But how does Facebook Places work? How will this new feature be implemented and effect user privacy? How can Business Owners capitalize on Facebook Places?
Facebook Places Basics:
Facebook Places is currently only available to some users in the united States and on the Facebook iPhone app. Places will be available to other smart phones that support HTML 5 geolocation, such as the Droid, in the near future.
Places works by allowing Facebook users to ‘check in’ to the various locations they visit, such as restaurants and bars, your local library, a friend’s home, etc. by logging into Facebook Places from their phone application or via touch.facebook.com.
Upon checking in, Facebook will announce to your friends that you have arrived at this destination. You can also ‘tag’ your friends that are with you, much like you would tag someone in a photo, and find out who else is currently ‘checked in’. If you tag a friend that is not using Places, it’s just like mentioning their name in a status update.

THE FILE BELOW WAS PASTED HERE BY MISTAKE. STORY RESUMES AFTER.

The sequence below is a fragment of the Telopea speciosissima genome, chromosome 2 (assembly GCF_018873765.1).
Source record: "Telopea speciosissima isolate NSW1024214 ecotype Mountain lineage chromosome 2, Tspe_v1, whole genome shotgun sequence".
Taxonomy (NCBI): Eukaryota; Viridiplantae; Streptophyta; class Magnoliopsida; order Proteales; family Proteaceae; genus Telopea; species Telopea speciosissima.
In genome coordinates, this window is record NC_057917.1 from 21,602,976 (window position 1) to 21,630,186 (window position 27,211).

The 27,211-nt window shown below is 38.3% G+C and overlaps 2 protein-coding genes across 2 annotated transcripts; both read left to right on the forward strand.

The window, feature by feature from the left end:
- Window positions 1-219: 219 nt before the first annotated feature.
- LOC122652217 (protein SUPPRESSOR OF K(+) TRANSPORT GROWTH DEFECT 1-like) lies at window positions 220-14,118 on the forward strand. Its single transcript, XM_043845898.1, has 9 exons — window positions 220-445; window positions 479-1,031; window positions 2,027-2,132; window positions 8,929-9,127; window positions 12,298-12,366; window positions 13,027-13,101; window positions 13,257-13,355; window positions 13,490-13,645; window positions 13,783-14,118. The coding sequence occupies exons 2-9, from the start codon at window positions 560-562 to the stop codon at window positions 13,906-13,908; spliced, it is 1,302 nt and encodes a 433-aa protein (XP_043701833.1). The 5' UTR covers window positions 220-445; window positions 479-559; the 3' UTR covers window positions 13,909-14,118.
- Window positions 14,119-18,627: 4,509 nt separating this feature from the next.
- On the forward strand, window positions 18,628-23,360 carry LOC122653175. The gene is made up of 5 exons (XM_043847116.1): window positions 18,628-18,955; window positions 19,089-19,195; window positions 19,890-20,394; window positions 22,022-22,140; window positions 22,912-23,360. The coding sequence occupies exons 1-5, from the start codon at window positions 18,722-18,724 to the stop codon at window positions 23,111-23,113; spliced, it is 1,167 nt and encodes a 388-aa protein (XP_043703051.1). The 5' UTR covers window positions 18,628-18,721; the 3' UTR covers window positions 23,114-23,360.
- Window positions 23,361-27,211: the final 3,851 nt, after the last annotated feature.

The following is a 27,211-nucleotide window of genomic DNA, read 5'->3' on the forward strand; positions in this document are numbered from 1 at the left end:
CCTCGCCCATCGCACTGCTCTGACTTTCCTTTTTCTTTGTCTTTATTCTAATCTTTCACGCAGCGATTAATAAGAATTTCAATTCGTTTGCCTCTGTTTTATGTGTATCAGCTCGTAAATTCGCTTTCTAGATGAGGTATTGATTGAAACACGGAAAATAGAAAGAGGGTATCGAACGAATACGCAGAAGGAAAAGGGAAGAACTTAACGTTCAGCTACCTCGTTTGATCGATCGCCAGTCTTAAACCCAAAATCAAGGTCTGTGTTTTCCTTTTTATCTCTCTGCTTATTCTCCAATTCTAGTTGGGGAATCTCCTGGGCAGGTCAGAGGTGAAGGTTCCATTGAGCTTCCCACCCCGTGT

If you tag someone who is already signed up for and using Facebook Places, it will mention it in their Newsfeed and add them to the ‘checked-in’ list as if they checked-in themselves. The first time you are tagged, Facebook will send you a notice and give you the option of allowing your friends to check you into places or not. You are always notified of when someone checks you into a location, and you can always selectively delete check-ins, much like you can delete a comment on your wall or a status update.
Privacy Concerns with Facebook Places: